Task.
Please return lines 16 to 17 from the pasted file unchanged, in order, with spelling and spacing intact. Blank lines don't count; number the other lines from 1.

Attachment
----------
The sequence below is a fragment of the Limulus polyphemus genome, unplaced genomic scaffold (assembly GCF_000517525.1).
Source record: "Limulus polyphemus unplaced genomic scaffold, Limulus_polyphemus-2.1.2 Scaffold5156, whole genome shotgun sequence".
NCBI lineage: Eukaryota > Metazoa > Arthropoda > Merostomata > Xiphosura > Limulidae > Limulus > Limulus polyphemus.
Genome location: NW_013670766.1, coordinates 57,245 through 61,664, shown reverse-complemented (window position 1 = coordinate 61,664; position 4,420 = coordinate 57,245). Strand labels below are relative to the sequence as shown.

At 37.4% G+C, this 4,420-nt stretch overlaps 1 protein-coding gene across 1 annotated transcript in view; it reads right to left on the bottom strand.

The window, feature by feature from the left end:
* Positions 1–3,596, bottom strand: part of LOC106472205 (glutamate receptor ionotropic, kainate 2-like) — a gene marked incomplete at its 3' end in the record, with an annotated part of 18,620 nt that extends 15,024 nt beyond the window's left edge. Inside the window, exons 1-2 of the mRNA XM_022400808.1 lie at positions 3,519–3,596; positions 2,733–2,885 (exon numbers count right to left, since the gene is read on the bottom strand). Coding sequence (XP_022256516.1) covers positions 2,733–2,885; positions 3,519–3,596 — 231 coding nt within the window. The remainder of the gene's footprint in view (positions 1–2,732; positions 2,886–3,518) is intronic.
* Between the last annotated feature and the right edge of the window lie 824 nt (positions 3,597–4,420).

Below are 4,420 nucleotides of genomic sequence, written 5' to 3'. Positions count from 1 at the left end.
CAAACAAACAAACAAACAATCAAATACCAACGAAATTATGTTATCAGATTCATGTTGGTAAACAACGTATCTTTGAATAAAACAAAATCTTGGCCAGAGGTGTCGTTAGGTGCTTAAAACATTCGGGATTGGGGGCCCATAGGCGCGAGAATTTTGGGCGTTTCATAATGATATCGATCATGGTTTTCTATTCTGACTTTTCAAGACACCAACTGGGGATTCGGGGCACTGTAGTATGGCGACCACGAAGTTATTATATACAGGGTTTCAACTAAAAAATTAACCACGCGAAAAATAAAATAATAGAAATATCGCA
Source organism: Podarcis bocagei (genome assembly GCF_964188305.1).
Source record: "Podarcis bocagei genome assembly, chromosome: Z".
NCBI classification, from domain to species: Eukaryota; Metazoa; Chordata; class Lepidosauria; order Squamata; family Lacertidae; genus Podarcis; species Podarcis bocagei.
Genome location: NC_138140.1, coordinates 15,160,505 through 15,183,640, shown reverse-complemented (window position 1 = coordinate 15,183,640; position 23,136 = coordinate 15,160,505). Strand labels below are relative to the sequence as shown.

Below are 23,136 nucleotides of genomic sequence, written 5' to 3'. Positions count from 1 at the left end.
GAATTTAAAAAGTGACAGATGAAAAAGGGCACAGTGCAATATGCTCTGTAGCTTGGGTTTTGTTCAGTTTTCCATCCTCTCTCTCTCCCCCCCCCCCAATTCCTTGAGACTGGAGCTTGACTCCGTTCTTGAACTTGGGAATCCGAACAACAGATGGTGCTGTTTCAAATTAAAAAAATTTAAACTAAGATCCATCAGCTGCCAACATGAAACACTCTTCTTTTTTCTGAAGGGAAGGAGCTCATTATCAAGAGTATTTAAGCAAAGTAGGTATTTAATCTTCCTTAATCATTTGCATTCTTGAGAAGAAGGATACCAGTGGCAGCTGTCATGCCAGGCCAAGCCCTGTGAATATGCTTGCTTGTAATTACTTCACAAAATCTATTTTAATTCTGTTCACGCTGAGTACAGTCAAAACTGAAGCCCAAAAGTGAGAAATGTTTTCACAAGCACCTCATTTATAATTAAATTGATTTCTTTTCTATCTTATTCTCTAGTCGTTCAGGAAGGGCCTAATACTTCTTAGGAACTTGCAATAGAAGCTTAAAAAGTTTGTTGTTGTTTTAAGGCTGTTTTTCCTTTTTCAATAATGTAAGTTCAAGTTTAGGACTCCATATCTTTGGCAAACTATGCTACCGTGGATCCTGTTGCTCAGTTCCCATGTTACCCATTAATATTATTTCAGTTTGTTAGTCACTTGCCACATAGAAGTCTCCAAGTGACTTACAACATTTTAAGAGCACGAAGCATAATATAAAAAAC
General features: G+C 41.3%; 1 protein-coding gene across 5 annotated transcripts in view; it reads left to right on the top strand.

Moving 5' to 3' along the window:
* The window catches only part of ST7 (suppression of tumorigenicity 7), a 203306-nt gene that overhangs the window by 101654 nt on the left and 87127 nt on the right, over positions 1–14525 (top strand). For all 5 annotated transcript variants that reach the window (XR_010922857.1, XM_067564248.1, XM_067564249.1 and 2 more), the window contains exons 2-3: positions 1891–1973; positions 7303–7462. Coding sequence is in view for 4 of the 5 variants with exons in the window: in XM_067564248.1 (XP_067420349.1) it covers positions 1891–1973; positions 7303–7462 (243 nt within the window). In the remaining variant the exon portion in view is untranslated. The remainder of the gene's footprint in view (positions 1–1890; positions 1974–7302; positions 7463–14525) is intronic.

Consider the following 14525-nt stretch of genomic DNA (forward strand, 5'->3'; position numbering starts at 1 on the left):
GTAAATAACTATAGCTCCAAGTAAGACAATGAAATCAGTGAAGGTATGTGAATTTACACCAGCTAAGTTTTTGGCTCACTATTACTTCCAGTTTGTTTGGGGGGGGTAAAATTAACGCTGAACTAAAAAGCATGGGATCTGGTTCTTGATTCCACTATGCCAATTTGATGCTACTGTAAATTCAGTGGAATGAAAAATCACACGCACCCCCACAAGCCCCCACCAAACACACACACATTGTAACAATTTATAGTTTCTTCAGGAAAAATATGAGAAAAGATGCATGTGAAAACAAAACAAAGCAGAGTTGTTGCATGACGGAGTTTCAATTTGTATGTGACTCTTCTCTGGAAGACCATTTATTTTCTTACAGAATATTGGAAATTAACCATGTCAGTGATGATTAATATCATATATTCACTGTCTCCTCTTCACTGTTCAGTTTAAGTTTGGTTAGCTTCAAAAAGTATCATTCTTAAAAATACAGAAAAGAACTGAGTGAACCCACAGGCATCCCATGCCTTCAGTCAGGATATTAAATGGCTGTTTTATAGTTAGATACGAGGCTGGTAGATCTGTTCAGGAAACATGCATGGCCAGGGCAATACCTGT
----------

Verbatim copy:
GAATTTAAAAAGTGACAGATGAAAAAGGGCACAGTGCAATATGCTCTGTAGCTTGGGTTTTGTTCAGTTTTCCATCCTCTCTCTCTCCCCCCCCCCCAATTCCTTGAGACTGGAGCTTGACTCCGTTCTTGAACTTGGGAATCCGAACAACAGATGGTGCTGTTTCAAATTAAAAAAATTTAAACTAAGATCCATCAGCTGCCAACATGAAACACTCTTCTTTTTTCTGAAGGGAAGGAGCTCATTATCAAGAGTATTTAAGCAAAGTAGGTATTTAATCTTCCTTAATCATTTGCATTCTTGAGAAGAAGGATACCAGTGGCAGCTGTCATGCCAGGCCAAGCCCTGTGAATATGCTTGCTTGTAATTACTTCACAAAATCTATTTTAATTCTGTTCACGCTGAGTACAGTCAAAACTGAAGCCCAAAAGTGAGAAATGTTTTCACAAGCACCTCATTTATAATTAAATTGATTTCTTTTCTATCTTATTCTCTAGTCGTTCAGGAAGGGCCTAATACTTCTTAGGAACTTGCAATAGAAGCTTAAAAAGTTTGTTGTTGTTTTAAGGCTGTTTTTCCTTTTTCAATAATGTAAGTTCAAGTTTAGGACTCCATATCTTTGGCAAACTATGCTACCGTGGATCCTGTTGCTCAGTTCCCATGTTACCCATTAATATTATTTCAGTTTGTTAGTCACTTGCCACATAGAAGTCTCCAAGTGACTTACAACATTTTAAGAGCACGAAGCATAATATAAAAAAC
General features: G+C 41.3%; 1 protein-coding gene across 5 annotated transcripts in view; it reads left to right on the top strand.